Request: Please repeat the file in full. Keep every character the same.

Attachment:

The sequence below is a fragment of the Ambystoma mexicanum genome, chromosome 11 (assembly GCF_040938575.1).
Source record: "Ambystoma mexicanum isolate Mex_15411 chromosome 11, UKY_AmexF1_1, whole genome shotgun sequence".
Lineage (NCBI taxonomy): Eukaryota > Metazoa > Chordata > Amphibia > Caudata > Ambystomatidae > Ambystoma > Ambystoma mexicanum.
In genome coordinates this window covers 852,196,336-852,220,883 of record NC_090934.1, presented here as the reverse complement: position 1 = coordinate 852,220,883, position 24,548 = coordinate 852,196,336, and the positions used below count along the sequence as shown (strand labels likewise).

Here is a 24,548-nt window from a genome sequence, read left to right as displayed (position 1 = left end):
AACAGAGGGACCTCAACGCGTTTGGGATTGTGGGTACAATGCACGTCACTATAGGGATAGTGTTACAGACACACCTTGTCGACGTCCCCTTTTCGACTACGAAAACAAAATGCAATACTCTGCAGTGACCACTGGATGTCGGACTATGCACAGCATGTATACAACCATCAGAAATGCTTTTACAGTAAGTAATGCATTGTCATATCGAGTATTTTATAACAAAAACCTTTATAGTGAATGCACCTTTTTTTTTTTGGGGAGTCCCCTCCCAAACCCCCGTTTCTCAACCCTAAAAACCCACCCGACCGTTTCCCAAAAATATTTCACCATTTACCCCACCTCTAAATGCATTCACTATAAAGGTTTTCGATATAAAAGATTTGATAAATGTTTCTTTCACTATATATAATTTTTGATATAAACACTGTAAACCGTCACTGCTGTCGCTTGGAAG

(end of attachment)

The sequence below is a fragment of the Ambystoma mexicanum genome, chromosome 11 (assembly GCF_040938575.1).
Source record: "Ambystoma mexicanum isolate Mex_15411 chromosome 11, UKY_AmexF1_1, whole genome shotgun sequence".
Lineage (NCBI taxonomy): Eukaryota > Metazoa > Chordata > Amphibia > Caudata > Ambystomatidae > Ambystoma > Ambystoma mexicanum.
In genome coordinates this window covers 852,196,336-852,220,883 of record NC_090934.1, presented here as the reverse complement: position 1 = coordinate 852,220,883, position 24,548 = coordinate 852,196,336, and the positions used below count along the sequence as shown (strand labels likewise).

Here is a 24,548-nt window from a genome sequence, read left to right as displayed (position 1 = left end):
AACAGAGGGACCTCAACGCGTTTGGGATTGTGGGTACAATGCACGTCACTATAGGGATAGTGTTACAGACACACCTTGTCGACGTCCCCTTTTCGACTACGAAAACAAAATGCAATACTCTGCAGTGACCACTGGATGTCGGACTATGCACAGCATGTATACAACCATCAGAAATGCTTTTACAGTAAGTAATGCATTGTCATATCGAGTATTTTATAACAAAAACCTTTATAGTGAATGCACCTTTTTTTTTTTGGGGAGTCCCCTCCCAAACCCCCGTTTCTCAACCCTAAAAACCCACCCGACCGTTTCCCAAAAATATTTCACCATTTACCCCACCTCTAAATGCATTCACTATAAAGGTTTTCGATATAAAAGATTTGATAAATGTTTCTTTCACTATATATAATTTTTGATATAAACACTGTAAACCGTCACTGCTGTCGCTTGGAAG